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Vice Admiral William S. Sims, Commander, United States Naval Forces Operating in European Waters, to Captain Frank D. Berrien, former Commanding Officer, U.S. Destroyer Nicholson

August 16th.1918.

My dear Berrien,

          Your letter of July 27th. just received.1

          As regards the policy in reference to destroyer commanders who are promoted to captains, I have long since informed the Department that it would be to distinctly decrease the efficiency of the force if officers promoted to captain were detached. The Department has replied that such officers would not be detached until I am satisfied that they can be replaced by officers who have had sufficient training. This will probably mean that they will not be displaced during this war.

          In any case I should oppose losing any of these experienced officers for the very reason that you mention, namely, that if they should have to operate with the battle fleet it would be necessary that they be commanded by men who understand the tactics that would be used on such occasions.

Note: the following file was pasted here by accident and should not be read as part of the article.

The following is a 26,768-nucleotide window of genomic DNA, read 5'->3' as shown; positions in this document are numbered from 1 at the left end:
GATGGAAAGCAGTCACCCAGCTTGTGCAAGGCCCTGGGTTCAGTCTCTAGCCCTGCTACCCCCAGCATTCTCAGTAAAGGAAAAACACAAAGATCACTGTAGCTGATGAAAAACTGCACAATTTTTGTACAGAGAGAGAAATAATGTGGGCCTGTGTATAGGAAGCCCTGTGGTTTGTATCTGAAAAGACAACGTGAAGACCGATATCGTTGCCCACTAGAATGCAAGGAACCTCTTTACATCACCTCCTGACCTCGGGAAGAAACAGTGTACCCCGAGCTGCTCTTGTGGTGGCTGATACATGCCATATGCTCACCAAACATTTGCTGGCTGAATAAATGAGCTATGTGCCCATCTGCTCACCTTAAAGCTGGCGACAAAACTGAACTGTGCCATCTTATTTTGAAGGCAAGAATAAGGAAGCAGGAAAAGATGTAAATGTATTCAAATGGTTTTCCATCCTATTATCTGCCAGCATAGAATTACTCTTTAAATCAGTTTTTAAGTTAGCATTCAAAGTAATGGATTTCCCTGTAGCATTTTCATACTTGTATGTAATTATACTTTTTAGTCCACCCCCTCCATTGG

I thank you very much for the estimate you enclosed concerning the probable date of the delivery of destroyers. We have been very much disappointed in this, and I rather fancy a good many boats are being kept on the other side by reason of the submarine scare.2

          Please be so kind as to give my best respects to Mrs. Berrien and believe me,

Always sincerely yours,      

Source Note: TCy, DLC-MSS, William S. Sims Papers, Box 49. Addressed below close: “Commander F.D.Berrien, U.S.Navy./Union Iron Works,/San Francisco./California.”

Footnote 2: Capt. William V. Pratt, Assistant Chief of Naval Operations, indicated to Sims that the Navy was not particularly alarmed by the German submarines operating in American waters, and that they had no impact on which ships were sent over to Europe. See: Pratt to Sims, 15 August 1918.

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